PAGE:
PS 4-50 - Biogeochemical response under contrasting land cover during a late fall extreme climate anomaly in the Pacific Northwest

Monday, August 7, 2017
Exhibit Hall, Oregon Convention Center
Luke Reyes, Sarah Kintner, Geoff Kahl, Gregory Clark, Corey Ruder and Marc Kramer, Washington State University, Vancouver, WA

The Pacific Northwest is projected to experience up to 5.6°C of warming by 2100 and shift to less frequent but more intense rainfall. It is unknown what the biogeochemical response will be. Washington experienced record October rainfall and warm fall temperatures in 2016 that offer insight into what can be expected in future years. Through establishing a mini-ecological observatory, we were positioned to comprehensively monitor local biogeochemical response and address this gap. Water, dissolved organic carbon (DOC), and dissolved nitrogen (DN) responses were targeted because of their importance within ecosystems and direct linkages to rainfall. We specifically sought to answer questions of how an ecosystem responds to extreme precipitation in field and conifer- and deciduous-dominated sites over autumn seasonal transition. We characterized our site by climate, soil, geology, and vegetation. Air temperature, wind, rain volume, and soil temperature and moisture were measured continuously. Soil lysimeters were deployed and precipitation, throughfall, soil water, stream water, and groundwater samples were collected weekly. Lysimeter data were composited for analysis and analyzed for DOC and DN. Stream and groundwater 2H and 18O ratios were measured. Soil CO2 flux was recorded weekly. Litterfall was collected weekly for dry mass and carbon and nitrogen analysis.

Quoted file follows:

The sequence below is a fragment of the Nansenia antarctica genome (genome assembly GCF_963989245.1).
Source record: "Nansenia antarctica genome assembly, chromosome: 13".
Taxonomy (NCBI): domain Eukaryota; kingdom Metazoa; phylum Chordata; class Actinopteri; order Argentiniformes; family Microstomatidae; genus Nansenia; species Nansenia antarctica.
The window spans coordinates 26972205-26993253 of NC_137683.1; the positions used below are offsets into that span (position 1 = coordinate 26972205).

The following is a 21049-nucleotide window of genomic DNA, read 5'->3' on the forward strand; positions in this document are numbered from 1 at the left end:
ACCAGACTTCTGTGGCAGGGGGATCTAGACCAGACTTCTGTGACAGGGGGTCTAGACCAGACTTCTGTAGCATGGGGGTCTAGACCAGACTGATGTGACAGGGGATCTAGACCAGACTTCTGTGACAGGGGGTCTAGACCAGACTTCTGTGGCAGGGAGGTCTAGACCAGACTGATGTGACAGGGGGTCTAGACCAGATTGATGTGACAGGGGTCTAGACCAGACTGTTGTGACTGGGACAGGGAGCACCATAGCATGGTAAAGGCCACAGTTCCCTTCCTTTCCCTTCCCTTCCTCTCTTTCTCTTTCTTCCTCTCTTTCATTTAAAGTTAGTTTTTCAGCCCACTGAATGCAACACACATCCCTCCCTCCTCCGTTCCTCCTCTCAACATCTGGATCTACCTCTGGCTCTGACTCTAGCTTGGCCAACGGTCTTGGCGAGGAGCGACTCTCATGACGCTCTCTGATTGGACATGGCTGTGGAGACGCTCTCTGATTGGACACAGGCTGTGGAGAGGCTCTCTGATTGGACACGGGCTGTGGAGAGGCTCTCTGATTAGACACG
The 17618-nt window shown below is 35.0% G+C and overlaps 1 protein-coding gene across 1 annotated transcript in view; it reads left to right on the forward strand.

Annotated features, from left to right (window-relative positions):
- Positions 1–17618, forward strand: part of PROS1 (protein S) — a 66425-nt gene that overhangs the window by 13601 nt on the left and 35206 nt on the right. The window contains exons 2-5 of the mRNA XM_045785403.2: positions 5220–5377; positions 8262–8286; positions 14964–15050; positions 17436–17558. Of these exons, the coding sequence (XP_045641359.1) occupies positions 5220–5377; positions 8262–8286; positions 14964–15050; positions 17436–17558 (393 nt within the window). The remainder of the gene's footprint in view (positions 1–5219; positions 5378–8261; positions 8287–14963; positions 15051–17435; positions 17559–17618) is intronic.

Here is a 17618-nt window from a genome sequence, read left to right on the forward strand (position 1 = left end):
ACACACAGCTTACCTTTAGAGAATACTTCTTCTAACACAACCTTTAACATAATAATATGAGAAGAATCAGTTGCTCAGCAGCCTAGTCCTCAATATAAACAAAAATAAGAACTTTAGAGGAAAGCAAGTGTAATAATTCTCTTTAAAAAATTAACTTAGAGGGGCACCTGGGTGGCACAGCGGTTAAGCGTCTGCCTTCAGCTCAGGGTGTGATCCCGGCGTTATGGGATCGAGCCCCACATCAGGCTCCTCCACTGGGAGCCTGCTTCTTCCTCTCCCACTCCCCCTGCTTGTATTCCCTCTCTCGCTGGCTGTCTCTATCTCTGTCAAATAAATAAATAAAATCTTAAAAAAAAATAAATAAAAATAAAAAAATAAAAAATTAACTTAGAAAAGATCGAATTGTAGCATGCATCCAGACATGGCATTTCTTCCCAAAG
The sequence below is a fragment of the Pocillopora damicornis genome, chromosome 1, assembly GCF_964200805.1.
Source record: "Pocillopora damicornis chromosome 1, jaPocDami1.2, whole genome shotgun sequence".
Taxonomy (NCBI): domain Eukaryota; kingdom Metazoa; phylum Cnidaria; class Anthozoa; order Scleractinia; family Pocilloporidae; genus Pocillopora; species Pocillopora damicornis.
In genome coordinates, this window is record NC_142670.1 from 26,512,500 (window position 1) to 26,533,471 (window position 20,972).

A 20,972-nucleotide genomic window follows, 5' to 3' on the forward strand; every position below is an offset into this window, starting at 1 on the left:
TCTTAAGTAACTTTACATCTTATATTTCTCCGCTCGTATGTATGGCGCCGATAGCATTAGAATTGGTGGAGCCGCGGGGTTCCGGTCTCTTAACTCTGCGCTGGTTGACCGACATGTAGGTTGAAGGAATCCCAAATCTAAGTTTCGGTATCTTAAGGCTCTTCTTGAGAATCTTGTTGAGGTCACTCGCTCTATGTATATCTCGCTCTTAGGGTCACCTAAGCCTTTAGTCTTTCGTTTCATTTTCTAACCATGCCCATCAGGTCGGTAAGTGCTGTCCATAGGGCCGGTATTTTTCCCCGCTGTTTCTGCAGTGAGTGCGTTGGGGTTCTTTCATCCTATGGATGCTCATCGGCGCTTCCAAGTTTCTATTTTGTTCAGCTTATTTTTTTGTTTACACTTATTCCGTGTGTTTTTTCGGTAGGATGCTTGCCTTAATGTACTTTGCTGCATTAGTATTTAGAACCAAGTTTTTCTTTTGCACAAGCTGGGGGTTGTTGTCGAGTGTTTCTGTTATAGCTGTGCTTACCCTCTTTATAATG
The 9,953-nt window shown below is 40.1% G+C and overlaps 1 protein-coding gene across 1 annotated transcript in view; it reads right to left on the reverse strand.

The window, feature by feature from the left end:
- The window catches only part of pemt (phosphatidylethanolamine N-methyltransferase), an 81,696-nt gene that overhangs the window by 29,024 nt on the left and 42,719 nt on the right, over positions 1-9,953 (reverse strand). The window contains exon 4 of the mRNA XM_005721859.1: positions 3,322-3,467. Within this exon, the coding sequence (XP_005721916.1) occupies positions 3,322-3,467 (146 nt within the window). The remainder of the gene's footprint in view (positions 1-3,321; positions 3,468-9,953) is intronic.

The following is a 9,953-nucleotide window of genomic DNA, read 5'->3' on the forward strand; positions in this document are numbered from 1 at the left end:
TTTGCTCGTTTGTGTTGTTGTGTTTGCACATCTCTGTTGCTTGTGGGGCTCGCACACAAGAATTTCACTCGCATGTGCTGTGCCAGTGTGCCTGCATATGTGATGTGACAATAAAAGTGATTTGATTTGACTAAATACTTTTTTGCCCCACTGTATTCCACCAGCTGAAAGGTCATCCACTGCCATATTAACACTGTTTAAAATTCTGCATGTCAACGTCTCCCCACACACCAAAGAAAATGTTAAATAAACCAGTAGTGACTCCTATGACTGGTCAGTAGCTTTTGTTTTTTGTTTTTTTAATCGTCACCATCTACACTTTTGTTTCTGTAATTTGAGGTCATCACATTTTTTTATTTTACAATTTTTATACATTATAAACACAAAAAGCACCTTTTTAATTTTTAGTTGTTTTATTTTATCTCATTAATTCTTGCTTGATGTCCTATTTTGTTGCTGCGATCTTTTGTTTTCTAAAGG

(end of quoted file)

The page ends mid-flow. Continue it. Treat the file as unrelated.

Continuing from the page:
2016 marked the wettest October on record and an abnormally warm fall in western Washington. Relative to a 20-year average, there was 13cm additional October rainfall and 1.8°C warmer temperatures during the study. Precipitation was driven by storm intensity rather than frequency. Leaf-off, soil moisture, DOC/DN fluxes, streamflow and groundwater chemistry were impacted by these anomalies. Throughfall increased 15% in deciduous soil after leaf-off, with the upper 0-5cm holding 47% more water than coniferous soil. Soils saturated following an extreme rainstorm. δ2H and δ18O measurements indicated stream composition was 85% groundwater and the largest October rainstorm had abnormally high rain out. Forest standing biomasses were 285-289 Mg carbon ha-1, while fields held less than 2% that. DOC enriched in throughfall and organic soil before depleting in mineral soil. DOC correlated with precipitation. The field site showed 0.1-0.6 ppm sec-1 greater soil CO2 evasion than forest soils despite the smaller carbon pool. DN in precipitation was depleted in the canopy. DN enriched in organic soil following the large October storm but showed less correlation with mild precipitation. Leaf-off occurred rapidly following the large October storm. The data suggest extreme rainfall couples with leaf-off and soil saturation and increases DOC/DN production.